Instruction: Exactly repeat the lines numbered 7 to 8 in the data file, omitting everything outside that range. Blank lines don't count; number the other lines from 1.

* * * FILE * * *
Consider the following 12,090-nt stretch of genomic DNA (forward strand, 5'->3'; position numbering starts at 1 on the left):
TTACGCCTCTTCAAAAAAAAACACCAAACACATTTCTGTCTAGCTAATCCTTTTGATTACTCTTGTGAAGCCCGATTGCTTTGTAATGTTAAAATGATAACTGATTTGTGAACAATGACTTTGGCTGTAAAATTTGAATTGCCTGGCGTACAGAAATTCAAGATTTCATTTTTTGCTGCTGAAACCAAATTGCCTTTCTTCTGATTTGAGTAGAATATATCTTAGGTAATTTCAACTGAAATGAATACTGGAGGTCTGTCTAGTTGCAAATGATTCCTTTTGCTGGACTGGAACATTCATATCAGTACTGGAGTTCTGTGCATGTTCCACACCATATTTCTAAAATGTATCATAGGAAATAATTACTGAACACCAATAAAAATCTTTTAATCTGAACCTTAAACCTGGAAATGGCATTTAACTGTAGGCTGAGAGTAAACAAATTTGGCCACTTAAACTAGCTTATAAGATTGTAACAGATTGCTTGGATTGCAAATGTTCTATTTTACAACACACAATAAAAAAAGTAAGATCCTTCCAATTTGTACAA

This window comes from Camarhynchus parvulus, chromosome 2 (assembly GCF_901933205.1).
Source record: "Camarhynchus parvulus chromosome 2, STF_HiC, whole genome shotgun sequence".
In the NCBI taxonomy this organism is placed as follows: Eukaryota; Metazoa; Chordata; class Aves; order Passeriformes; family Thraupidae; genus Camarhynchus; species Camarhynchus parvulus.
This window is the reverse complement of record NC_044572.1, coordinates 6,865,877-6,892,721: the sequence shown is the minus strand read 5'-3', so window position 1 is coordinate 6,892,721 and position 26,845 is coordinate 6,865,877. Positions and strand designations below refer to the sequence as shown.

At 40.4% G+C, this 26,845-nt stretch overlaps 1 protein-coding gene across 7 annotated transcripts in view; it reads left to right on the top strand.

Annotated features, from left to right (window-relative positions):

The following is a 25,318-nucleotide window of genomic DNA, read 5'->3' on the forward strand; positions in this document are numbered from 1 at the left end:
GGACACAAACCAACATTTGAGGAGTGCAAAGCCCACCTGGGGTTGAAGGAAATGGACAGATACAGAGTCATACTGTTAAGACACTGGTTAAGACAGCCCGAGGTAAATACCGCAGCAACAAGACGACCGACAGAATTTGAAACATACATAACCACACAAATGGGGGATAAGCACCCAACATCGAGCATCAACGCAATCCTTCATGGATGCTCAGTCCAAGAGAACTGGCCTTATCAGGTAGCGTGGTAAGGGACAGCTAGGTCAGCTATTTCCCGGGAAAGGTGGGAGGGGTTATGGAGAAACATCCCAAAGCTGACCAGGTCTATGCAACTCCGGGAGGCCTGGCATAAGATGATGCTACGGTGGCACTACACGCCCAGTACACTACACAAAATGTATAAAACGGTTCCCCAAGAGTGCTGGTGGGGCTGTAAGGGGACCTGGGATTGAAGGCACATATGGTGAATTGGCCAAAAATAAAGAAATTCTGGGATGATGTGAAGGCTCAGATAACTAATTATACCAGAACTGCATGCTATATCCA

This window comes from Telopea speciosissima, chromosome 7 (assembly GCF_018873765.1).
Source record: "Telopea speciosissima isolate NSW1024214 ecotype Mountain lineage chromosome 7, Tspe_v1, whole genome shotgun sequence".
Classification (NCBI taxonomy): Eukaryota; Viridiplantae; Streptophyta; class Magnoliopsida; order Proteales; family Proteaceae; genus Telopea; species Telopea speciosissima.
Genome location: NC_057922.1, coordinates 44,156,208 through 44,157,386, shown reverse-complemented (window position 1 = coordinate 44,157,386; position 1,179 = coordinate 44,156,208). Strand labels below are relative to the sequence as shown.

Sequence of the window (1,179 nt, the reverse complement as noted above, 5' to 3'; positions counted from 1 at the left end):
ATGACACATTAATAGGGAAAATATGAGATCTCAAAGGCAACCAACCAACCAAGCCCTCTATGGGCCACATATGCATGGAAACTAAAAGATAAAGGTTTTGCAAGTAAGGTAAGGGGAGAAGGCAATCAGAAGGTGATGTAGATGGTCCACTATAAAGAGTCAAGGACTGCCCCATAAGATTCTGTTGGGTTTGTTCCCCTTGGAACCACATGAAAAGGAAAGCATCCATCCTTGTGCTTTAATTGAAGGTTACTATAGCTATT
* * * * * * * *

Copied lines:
At 40.4% G+C, this 26,845-nt stretch overlaps 1 protein-coding gene across 7 annotated transcripts in view; it reads left to right on the top strand.

Annotated features, from left to right (window-relative positions):